First Founders: American Puritans and Puritanism in an Atlantic World (New England in the World)

First Founders: American Puritans and Puritanism in an Atlantic World (New England in the World)

Francis J. Bremer

Language: English

Pages: 296

ISBN: 1584659599

Format: PDF / Kindle (mobi) / ePub

Francis J. Bremer has spent his entire career broadening our understanding of America’s colonial founders. Now, in this eminently readable collection of biographies, Bremer brings us a surprisingly varied and dynamic group of characters who continue to guide and influence America today. With its cast of magistrates, women, clergy, merchants, and Native Americans, First Founders underscores the breadth of early American experience and the profound transatlantic roots of our country’s forebears. Bremer succeeds in bringing little-known figures out of the shadows, while allowing us to appreciate better known figures in an entirely new light.

This is a truly fascinating look at the Puritans with keenly drawn portraits and the insight that only a lifetime of scholarship can achieve. It should become the standard introduction to the field. Written in the mold of Joseph Ellis’s Founding Brothers and Gordon Wood’s Revolutionary Characters, the book will appeal to general readers, students, and scholars alike.





















sustaining the faith of the congregation during the first months of the settlement, months during which many sickened and died. Edward Johnson, a contemporary who knew and revered Wilson, spoke of him as having a weak constitution, but as being tireless in nurturing the sick and keeping up the spirits of the survivors. Tradition tells of a sermon he preached on one occasion in which he took as his text Genesis 35:19, the death of Rachel when she and Jacob were journeying to Canaan in accord with

in the hope of diminishing the turnout from Boston radicals. On May 17, 1637, men from all over the colony gathered on the Newtown common. The gathering threatened to degenerate into a riot as freemen from the opposing sides exchanged sharp words and blows and the election was endangered. Recognizing this, John Wilson climbed into the lower branches of a large oak growing in the field and harangued the assembly. He reminded them of the great enterprise they had embarked on by coming to New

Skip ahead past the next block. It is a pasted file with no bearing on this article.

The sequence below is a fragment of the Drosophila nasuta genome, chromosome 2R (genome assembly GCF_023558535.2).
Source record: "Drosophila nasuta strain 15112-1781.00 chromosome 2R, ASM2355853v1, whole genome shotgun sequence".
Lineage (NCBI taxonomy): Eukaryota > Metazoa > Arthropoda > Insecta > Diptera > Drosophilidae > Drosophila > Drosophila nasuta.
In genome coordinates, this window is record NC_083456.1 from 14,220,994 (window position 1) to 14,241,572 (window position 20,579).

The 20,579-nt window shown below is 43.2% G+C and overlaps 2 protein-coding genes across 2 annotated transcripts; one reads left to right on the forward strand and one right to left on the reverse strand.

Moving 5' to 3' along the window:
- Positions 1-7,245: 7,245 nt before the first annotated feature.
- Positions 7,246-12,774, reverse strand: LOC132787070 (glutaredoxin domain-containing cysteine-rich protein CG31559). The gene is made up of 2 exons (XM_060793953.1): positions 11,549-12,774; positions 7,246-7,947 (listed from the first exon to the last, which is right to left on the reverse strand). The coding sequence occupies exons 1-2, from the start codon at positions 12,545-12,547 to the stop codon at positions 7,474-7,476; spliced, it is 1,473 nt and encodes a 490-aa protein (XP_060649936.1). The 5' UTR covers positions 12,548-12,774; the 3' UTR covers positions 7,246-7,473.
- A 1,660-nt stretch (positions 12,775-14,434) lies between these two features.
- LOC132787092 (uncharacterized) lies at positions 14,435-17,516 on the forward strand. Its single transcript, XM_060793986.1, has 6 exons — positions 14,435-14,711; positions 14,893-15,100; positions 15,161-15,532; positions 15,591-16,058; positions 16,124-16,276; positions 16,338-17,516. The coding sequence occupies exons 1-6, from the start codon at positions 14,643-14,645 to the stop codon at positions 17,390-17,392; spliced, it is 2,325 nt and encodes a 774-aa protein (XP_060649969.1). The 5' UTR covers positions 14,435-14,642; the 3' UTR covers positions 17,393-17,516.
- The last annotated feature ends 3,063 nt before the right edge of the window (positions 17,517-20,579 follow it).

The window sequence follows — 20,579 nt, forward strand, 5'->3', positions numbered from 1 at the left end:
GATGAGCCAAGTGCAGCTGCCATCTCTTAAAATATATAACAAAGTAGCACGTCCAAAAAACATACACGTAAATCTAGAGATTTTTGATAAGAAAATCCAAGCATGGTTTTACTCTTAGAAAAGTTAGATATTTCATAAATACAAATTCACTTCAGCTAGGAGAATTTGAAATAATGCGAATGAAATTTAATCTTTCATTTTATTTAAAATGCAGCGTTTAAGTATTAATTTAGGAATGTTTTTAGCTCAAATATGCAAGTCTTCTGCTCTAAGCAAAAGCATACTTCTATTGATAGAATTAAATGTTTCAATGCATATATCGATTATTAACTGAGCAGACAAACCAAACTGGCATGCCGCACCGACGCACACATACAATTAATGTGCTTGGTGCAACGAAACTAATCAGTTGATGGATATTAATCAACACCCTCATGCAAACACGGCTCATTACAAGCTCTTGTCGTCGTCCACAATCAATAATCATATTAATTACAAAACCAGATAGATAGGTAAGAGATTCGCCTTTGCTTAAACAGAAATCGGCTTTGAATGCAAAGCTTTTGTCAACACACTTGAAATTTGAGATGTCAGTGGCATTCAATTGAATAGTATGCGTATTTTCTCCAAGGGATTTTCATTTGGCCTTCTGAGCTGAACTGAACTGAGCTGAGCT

kingdom would be was never completely spelled out. It was always an ideal just beyond their reach as they journeyed on a pilgrimage toward an unattainable perfection. They were attempting to build a better society, the best that human effort could achieve. The starting point for making the Earth truly God’s kingdom began with the individual’s struggle to subject him- or herself to the divine will, a struggle that could not succeed without the blessings of God’s grace. Having transformed oneself

anyway, since the town’s “two places of their public assembling to worship God cannot entertain” all the residents of the town. The First Church majority rejected this advice and discussed censuring the minority for its obstruction and criticisms of the majority. The dispute escalated following Davenport’s ordination in Septem- John Davenport 165 ber 1668. The minority claimed that the August 1668 council’s advice should be authoritative. At their request another council met in Boston on

Queen Elizabeth, when privateers such as John Hawkins and Francis Drake had raided and plundered Spanish settlements in the region. Such raids remained a source of wealth during Samuel Winthrop’s lifetime, with Henry Morgan being the most famous of the pirates who were often encouraged by English authorities. Ordinary settlers in the early English colonies such as Barbados sought to make their fortunes through tobacco cultivation. During the mid-century the Caribbean was beginning to play a

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